As physicians, we are struggling to figure out how best to use this technology in the interests of our patients and ourselves. Although the Internet is reshaping the content of the conversation between doctor and patient, we believe the core relationship should not change. A relative recently asked us, “What can you possibly learn from your doctor that is not available on the Internet?” We suspect we’ll hear such radical sentiments increasingly in the future. Knowledge is said to be power, and some of the past imbalance of power between patient and doctor may be equalized. But information and knowledge do not equal wisdom, and it is too easy for nonexperts to take at face value statements made confidently by voices of authority. Physicians are in the best position to weigh information and advise patients, drawing on their understanding of available evidence as well as their training and experience. If anything, the wealth of information on the Internet will make such expertise and experience more essential. The doctor, in our view, will never be optional.

Uh, count me among the radicals. Let me say that the doctors are not totally negative about the internet, but their overall conclusion is that every patient should vet all their information through their physician. It sounds like they’re saying — like other professionsals who’ve had their domain disrupted by the internet — we’d all be better off if the internet went away and we could return to the status quo ante.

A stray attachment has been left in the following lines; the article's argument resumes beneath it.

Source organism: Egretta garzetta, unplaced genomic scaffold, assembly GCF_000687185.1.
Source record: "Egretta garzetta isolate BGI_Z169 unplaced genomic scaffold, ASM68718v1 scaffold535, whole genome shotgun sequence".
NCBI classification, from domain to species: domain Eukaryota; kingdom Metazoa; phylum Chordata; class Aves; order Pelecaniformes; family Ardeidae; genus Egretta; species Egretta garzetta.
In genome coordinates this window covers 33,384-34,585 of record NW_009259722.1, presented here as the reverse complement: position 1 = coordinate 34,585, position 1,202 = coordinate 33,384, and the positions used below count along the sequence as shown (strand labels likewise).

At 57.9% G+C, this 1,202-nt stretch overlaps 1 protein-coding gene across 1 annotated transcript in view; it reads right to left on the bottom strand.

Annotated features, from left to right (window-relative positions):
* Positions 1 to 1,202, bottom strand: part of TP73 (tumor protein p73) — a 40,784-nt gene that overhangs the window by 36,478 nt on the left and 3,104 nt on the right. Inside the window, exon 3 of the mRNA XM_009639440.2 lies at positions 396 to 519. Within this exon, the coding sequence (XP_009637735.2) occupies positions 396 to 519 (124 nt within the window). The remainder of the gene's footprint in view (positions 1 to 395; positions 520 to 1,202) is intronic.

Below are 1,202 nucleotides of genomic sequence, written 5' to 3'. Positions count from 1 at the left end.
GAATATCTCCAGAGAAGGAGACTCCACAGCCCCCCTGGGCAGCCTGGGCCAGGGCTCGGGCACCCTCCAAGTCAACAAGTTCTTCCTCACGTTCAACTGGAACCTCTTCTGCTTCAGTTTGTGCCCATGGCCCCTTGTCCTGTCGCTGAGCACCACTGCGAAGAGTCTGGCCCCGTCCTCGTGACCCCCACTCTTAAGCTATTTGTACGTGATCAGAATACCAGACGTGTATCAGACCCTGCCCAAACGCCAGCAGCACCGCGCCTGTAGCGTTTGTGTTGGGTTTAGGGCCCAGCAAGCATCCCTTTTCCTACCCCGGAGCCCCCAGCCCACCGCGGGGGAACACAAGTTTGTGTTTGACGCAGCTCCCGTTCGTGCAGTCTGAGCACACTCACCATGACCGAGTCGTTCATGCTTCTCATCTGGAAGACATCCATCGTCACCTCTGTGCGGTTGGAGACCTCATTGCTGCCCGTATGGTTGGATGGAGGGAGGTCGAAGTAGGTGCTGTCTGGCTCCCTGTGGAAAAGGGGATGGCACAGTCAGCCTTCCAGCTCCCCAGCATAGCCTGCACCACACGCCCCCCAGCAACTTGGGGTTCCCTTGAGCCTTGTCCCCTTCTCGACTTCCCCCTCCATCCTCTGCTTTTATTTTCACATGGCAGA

I’m just here to assert that that’s just not going to happen. The genie has been out of the jug for years and it’s not going back in. The Pew Internet and American Life Project has been documenting for years now the growing reliance of the public on the internet in health matters. Doctors just don’t seem to get it that there are needs that they’re just not satisfying. The use of digital media for health information and support is only going to increase, and rapidly.

My position is not that doctors are somehow unnecessary. However, I do believe that ordinary citizens are capable of knowing much more and doing much more about their own personal health and digital systems are an evolving platform for that. And after the so-called “health reform” slugfest we’ve been through I’m even more convinced that we all need to be more autonomous. We can’t continue to depend on a cabal of politicians, doctors, hospitals, insurance and pharmaceutical companies for our health. It’s just too important.